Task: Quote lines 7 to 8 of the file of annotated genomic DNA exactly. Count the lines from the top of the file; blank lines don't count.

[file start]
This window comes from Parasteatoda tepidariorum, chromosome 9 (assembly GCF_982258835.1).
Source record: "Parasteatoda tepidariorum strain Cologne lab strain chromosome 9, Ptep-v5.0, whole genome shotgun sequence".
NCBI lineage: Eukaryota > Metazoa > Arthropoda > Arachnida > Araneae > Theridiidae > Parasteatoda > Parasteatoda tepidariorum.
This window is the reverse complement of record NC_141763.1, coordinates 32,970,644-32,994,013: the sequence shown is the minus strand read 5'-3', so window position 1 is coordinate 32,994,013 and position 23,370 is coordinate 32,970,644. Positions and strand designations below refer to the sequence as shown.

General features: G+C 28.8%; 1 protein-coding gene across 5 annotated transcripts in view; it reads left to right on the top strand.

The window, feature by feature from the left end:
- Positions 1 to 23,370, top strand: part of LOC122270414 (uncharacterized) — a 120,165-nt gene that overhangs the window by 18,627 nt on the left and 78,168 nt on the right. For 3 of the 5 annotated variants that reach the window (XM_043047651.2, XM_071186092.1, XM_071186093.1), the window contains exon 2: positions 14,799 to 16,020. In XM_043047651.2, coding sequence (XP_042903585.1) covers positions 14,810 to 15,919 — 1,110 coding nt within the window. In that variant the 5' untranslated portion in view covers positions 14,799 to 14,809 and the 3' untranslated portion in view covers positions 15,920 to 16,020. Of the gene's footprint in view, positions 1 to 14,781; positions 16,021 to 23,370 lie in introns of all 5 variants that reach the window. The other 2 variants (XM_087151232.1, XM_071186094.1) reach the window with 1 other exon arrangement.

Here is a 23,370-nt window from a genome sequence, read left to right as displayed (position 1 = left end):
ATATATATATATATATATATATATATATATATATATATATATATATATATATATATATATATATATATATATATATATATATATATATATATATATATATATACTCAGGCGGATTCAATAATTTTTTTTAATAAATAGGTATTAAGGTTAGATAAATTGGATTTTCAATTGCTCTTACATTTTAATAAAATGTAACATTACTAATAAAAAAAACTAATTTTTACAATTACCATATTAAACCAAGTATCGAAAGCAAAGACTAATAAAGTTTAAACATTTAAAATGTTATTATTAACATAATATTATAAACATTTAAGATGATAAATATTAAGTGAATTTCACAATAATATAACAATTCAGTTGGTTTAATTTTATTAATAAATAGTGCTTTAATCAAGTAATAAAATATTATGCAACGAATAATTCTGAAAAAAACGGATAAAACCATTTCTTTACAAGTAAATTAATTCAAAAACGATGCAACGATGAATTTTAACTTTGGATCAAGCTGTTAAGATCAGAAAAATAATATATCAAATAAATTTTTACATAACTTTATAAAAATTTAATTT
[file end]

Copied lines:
- Positions 1 to 23,370, top strand: part of LOC122270414 (uncharacterized) — a 120,165-nt gene that overhangs the window by 18,627 nt on the left and 78,168 nt on the right. For 3 of the 5 annotated variants that reach the window (XM_043047651.2, XM_071186092.1, XM_071186093.1), the window contains exon 2: positions 14,799 to 16,020. In XM_043047651.2, coding sequence (XP_042903585.1) covers positions 14,810 to 15,919 — 1,110 coding nt within the window. In that variant the 5' untranslated portion in view covers positions 14,799 to 14,809 and the 3' untranslated portion in view covers positions 15,920 to 16,020. Of the gene's footprint in view, positions 1 to 14,781; positions 16,021 to 23,370 lie in introns of all 5 variants that reach the window. The other 2 variants (XM_087151232.1, XM_071186094.1) reach the window with 1 other exon arrangement.

Here is a 23,370-nt window from a genome sequence, read left to right as displayed (position 1 = left end):